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Eyebrows raise when you hear about any interest rate on credit more than 30 percent. If you're discussing payday or title lending, the implied interest rates (in annual percentage rate) can be above 500 percent. Put in those terms, short-term consumer lending markets sound immoral and predatory.

With a first impression like that, it is no surprise that the short-term consumer lending industry is often the target of restrictive regulation proposals and public ire.

However, looking more closely suggests that these loans are smaller in both total market size and individual interest expense than the APR interest rate would suggest. And these markets receive fewer complaints from their users than any other lending industry.

In a new dataset collected during summer 2011, I surveyed all of the Utah payday and title lending firms, as well as some pawn lenders. The data include average interest rates (in APR), average loan amounts, average duration of loan, default rate and total principle lent for more than 50 percent of all the payday and title lending store locations in Utah.

A response rate of more than 50 percent makes this survey one of the most representative of its kind. The dataset also contains a level of detail that no other source in the state has available.

The first gems that emerge from these data are the respective sizes of the Utah payday- and title-lending markets. Payday lenders in Utah issued an estimated total of $280 million in payday loans in 2010, and Utah title lenders issued about $35 million of title loans. Compare these to the size of Utah's more traditional revolving and non-revolving credit markets of $6.4 billion and $10.8 billion, respectively, as reported in a 2009 Utah Foundation publication.

In addition to the fact that the Utah payday and title lending markets are small potatoes compared to the more traditional credit markets, they also differ in duration of loan and potential interest that can be charged.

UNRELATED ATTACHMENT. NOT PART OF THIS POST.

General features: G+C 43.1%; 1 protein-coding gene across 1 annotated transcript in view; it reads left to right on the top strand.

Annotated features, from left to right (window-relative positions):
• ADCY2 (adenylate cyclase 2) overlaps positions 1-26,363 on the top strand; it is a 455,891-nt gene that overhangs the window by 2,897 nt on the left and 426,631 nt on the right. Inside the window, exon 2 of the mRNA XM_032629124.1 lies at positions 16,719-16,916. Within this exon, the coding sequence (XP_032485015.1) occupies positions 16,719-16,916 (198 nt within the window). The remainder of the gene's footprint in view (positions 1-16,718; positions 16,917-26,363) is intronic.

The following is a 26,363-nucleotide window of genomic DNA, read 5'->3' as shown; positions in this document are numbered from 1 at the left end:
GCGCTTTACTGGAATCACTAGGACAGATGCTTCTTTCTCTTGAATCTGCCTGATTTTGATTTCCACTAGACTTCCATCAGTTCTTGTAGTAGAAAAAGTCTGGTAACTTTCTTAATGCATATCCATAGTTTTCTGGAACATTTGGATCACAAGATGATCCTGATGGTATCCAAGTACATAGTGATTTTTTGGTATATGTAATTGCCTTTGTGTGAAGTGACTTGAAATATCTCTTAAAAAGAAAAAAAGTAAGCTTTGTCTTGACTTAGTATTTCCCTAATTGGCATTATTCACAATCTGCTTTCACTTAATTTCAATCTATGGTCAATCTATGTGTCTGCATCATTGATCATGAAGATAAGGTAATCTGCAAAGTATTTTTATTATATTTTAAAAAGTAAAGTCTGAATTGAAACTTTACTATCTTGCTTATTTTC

The average Utah title loan in 2010 was $920 for 6 months with a 268 percent APR. In contrast, the average Utah household in 2007 had $13,000 of non-revolving credit and $7,700 of revolving credit, both with average interest rates of less than 25 percent. One reason for the high title loan interest rate is that 17 percent of title loan borrowers defaulted to some degree on their loan.

Utah's payday lending market is even more distinct. The average Utah payday loan in 2010 was about $410 for 17 days with a 490 percent APR. In the case of a payday loan, quoting the interest rate in an annual percentage rate can be particularly misleading. This is a two-week loan. The APR of 490 percent amounts to about a $15 fee every $100 borrowed. That $15 fee barely covers the hourly wage paid to an employee to process each loan, not to mention any increased administration costs from the 14 percent of payday borrowers who went into default to some degree on their loan.

In addition, the 490 percent payday APR represents the interest rate that would result if the payday loan were compounded for a year rather than the average of just over two weeks. Utah law prohibits payday lenders to charge interest on loans beyond 10 weeks (2.5 months). This makes the 490 percent APR a significant overstatement of interest expense charged to payday borrowers. To my knowledge, no other credit market in the country has that type of restriction.

Lastly, consumers who borrow from Utah payday or title lenders file the fewest complaints to the Department of Financial Institutions of any type of borrower. In 2010, DFI received less than 10 complaints regarding Utah payday lenders. That is likely the lowest number of consumer complaints for any Utah credit industry. This is not evidence of a population of borrowers who are being preyed upon.

In summary, this new dataset of Utah payday and title lenders provides a view of the Utah short-term consumer lending market that has not been seen before. When deciding whether government regulation of any industry is justified, a policymaker should answer the following three questions. 1) What is the market failure that the regulation addresses? 2) Do the benefits of the regulation outweigh the costs? 3) How is this industry different from other related industries that don't have the proposed regulation? This new dataset will provide more answers to the questions above regarding Utah's short-term consumer lending industry.

Richard W. Evans is an assistant professor of economics at Brigham Young University.